food for thought

On a mother’s influence on character:

There are, it is true, innumerable causes incessantly operating in the formation of character. A mother’s influence is by no means the only influence which is exerted. Still it may be the most powerful; for, with God’s ordinary blessing, it may form in the youthful mind the habits, and implant the principles, to which other influences are to give permanency and vigor.

John S.C. Abbott
The Mother at Home

what do you do all day?

Here is a truth:  no one will ever, and I mean ever, accuse Brent and I of over-scheduling our kids.  Ever.  I have heard reports and read many articles about children who are constantly rushed and who have very little free time in their days because they are so scheduled with activities.  And it stresses them out!  No thank you, I think I’ll pass on that.

Last night at dinner, Brent and I were discussing how it might be nice to sign up the kids for a few more activities in the fall, maybe a sport or a class or a club.  That may or may not happen.  We’ll have to wait and see.  As our dinner conversation progressed, we tried to evaluate the big picture when it came to our kids and their “extra curriculars”.  Our kids can read (for pleasure or for information), follow directions, carry on a conversation with a friend or a stranger, problem solve, work hard, and use their imaginations.  Now Brent and I know better than anyone that our kids aren’t perfect.  Believe me!  There are some particular character traits that we continue to try to develop.  But we feel pretty good about our kids’ progress in the skills and traits that matter most.  And we want our schedules to foster and enhance that development, not impede it.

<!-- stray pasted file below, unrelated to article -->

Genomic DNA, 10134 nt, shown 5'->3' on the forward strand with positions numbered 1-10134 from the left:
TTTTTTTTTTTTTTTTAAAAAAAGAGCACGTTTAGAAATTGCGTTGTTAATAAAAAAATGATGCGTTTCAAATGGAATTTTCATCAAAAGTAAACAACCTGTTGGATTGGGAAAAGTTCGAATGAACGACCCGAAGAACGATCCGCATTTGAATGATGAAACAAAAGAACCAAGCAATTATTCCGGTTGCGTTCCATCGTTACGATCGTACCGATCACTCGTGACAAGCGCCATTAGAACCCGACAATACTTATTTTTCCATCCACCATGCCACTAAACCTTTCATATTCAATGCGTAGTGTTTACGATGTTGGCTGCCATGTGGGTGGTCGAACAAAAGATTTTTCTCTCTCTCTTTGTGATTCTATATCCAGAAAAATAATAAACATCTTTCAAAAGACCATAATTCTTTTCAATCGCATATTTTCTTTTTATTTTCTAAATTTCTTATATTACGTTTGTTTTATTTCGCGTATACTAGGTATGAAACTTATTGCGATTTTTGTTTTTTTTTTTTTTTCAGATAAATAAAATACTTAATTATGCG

So what does a group of siblings do all day if every minute of the day isn’t scheduled and planned?  Are there really days, especially in the summer, where there is no particular agenda beyond some daily chores and mealtimes?  What happens when they get bored?  These are all good questions.  To be perfectly honest, when boredom comes, and believe me it does come, that’s when the really creative stuff starts to happen.  Eventually, the best games get invented, all the little bugs in the back yard get noticed, the quality books get devoured, the pretend adventures get really interesting.  They usually involve lots of rescuing, and swashbuckling, and all sorts of ways to save the world from imminent disaster.  I mean, what’s the point of playing pretend if you can’t save the world while you’re doing it?  I had so much fun today watching the kids make their way through the day without a parent-led plan.  It just happened.  And it was great!

checking on the bean plants

checking on the bean plants